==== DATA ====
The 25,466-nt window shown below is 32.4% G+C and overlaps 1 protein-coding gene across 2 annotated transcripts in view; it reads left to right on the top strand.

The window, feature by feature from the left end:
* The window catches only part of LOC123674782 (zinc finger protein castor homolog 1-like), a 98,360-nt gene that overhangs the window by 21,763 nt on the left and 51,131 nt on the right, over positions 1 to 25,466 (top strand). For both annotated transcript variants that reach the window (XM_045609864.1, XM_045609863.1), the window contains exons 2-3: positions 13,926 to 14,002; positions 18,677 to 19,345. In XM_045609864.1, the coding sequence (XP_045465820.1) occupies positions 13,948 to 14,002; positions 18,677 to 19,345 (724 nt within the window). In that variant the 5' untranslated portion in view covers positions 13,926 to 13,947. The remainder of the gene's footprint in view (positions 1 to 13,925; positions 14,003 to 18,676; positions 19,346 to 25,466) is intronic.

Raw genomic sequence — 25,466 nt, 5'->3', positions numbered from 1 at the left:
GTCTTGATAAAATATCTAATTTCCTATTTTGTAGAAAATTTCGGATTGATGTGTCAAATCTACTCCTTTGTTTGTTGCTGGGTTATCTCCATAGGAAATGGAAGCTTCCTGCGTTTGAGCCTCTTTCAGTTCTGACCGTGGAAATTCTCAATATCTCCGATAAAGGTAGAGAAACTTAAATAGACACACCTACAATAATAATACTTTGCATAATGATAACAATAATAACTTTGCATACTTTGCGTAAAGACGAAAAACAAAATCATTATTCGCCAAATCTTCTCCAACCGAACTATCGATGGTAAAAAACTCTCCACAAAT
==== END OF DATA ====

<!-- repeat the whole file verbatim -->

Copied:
The 25,466-nt window shown below is 32.4% G+C and overlaps 1 protein-coding gene across 2 annotated transcripts in view; it reads left to right on the top strand.

The window, feature by feature from the left end:
* The window catches only part of LOC123674782 (zinc finger protein castor homolog 1-like), a 98,360-nt gene that overhangs the window by 21,763 nt on the left and 51,131 nt on the right, over positions 1 to 25,466 (top strand). For both annotated transcript variants that reach the window (XM_045609864.1, XM_045609863.1), the window contains exons 2-3: positions 13,926 to 14,002; positions 18,677 to 19,345. In XM_045609864.1, the coding sequence (XP_045465820.1) occupies positions 13,948 to 14,002; positions 18,677 to 19,345 (724 nt within the window). In that variant the 5' untranslated portion in view covers positions 13,926 to 13,947. The remainder of the gene's footprint in view (positions 1 to 13,925; positions 14,003 to 18,676; positions 19,346 to 25,466) is intronic.

Raw genomic sequence — 25,466 nt, 5'->3', positions numbered from 1 at the left:
GTCTTGATAAAATATCTAATTTCCTATTTTGTAGAAAATTTCGGATTGATGTGTCAAATCTACTCCTTTGTTTGTTGCTGGGTTATCTCCATAGGAAATGGAAGCTTCCTGCGTTTGAGCCTCTTTCAGTTCTGACCGTGGAAATTCTCAATATCTCCGATAAAGGTAGAGAAACTTAAATAGACACACCTACAATAATAATACTTTGCATAATGATAACAATAATAACTTTGCATACTTTGCGTAAAGACGAAAAACAAAATCATTATTCGCCAAATCTTCTCCAACCGAACTATCGATGGTAAAAAACTCTCCACAAAT